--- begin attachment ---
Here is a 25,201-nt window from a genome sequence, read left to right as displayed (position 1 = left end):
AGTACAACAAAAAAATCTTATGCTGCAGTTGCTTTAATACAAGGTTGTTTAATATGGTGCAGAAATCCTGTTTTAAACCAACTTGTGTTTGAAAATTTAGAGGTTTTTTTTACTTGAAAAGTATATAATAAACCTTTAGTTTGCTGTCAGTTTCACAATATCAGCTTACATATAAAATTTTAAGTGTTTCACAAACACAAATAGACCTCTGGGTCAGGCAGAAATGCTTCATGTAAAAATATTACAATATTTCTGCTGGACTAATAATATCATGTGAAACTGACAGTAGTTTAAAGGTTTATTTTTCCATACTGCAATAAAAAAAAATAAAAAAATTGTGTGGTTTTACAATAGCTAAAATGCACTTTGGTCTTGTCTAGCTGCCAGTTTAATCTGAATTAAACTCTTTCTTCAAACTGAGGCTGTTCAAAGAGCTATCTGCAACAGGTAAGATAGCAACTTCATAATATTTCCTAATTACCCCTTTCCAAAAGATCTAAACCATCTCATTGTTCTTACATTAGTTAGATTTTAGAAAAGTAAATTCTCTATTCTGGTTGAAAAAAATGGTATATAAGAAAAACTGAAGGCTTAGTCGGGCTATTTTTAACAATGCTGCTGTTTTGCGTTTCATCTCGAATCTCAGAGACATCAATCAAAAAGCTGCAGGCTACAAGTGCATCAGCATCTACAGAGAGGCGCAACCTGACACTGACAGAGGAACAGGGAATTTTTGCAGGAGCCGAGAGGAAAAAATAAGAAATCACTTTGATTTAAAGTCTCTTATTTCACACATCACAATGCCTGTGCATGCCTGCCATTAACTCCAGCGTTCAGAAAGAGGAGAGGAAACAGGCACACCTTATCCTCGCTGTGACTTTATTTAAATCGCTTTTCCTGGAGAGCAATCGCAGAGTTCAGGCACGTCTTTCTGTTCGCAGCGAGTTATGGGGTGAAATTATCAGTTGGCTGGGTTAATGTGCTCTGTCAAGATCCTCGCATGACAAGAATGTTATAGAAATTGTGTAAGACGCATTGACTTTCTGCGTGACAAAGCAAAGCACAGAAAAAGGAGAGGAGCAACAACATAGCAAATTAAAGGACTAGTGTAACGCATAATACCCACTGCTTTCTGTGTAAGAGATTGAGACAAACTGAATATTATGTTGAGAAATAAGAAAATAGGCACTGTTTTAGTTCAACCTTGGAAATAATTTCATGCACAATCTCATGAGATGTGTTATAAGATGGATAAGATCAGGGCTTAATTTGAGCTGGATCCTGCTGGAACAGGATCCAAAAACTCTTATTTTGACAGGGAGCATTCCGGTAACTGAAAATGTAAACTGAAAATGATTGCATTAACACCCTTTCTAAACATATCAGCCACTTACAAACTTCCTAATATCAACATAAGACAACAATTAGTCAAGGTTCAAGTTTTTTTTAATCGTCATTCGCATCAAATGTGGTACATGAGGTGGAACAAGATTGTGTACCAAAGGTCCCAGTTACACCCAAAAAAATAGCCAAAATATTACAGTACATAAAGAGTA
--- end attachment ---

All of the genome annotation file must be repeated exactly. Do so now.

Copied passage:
Here is a 25,201-nt window from a genome sequence, read left to right as displayed (position 1 = left end):
AGTACAACAAAAAAATCTTATGCTGCAGTTGCTTTAATACAAGGTTGTTTAATATGGTGCAGAAATCCTGTTTTAAACCAACTTGTGTTTGAAAATTTAGAGGTTTTTTTTACTTGAAAAGTATATAATAAACCTTTAGTTTGCTGTCAGTTTCACAATATCAGCTTACATATAAAATTTTAAGTGTTTCACAAACACAAATAGACCTCTGGGTCAGGCAGAAATGCTTCATGTAAAAATATTACAATATTTCTGCTGGACTAATAATATCATGTGAAACTGACAGTAGTTTAAAGGTTTATTTTTCCATACTGCAATAAAAAAAAATAAAAAAATTGTGTGGTTTTACAATAGCTAAAATGCACTTTGGTCTTGTCTAGCTGCCAGTTTAATCTGAATTAAACTCTTTCTTCAAACTGAGGCTGTTCAAAGAGCTATCTGCAACAGGTAAGATAGCAACTTCATAATATTTCCTAATTACCCCTTTCCAAAAGATCTAAACCATCTCATTGTTCTTACATTAGTTAGATTTTAGAAAAGTAAATTCTCTATTCTGGTTGAAAAAAATGGTATATAAGAAAAACTGAAGGCTTAGTCGGGCTATTTTTAACAATGCTGCTGTTTTGCGTTTCATCTCGAATCTCAGAGACATCAATCAAAAAGCTGCAGGCTACAAGTGCATCAGCATCTACAGAGAGGCGCAACCTGACACTGACAGAGGAACAGGGAATTTTTGCAGGAGCCGAGAGGAAAAAATAAGAAATCACTTTGATTTAAAGTCTCTTATTTCACACATCACAATGCCTGTGCATGCCTGCCATTAACTCCAGCGTTCAGAAAGAGGAGAGGAAACAGGCACACCTTATCCTCGCTGTGACTTTATTTAAATCGCTTTTCCTGGAGAGCAATCGCAGAGTTCAGGCACGTCTTTCTGTTCGCAGCGAGTTATGGGGTGAAATTATCAGTTGGCTGGGTTAATGTGCTCTGTCAAGATCCTCGCATGACAAGAATGTTATAGAAATTGTGTAAGACGCATTGACTTTCTGCGTGACAAAGCAAAGCACAGAAAAAGGAGAGGAGCAACAACATAGCAAATTAAAGGACTAGTGTAACGCATAATACCCACTGCTTTCTGTGTAAGAGATTGAGACAAACTGAATATTATGTTGAGAAATAAGAAAATAGGCACTGTTTTAGTTCAACCTTGGAAATAATTTCATGCACAATCTCATGAGATGTGTTATAAGATGGATAAGATCAGGGCTTAATTTGAGCTGGATCCTGCTGGAACAGGATCCAAAAACTCTTATTTTGACAGGGAGCATTCCGGTAACTGAAAATGTAAACTGAAAATGATTGCATTAACACCCTTTCTAAACATATCAGCCACTTACAAACTTCCTAATATCAACATAAGACAACAATTAGTCAAGGTTCAAGTTTTTTTTAATCGTCATTCGCATCAAATGTGGTACATGAGGTGGAACAAGATTGTGTACCAAAGGTCCCAGTTACACCCAAAAAAATAGCCAAAATATTACAGTACATAAAGAGTA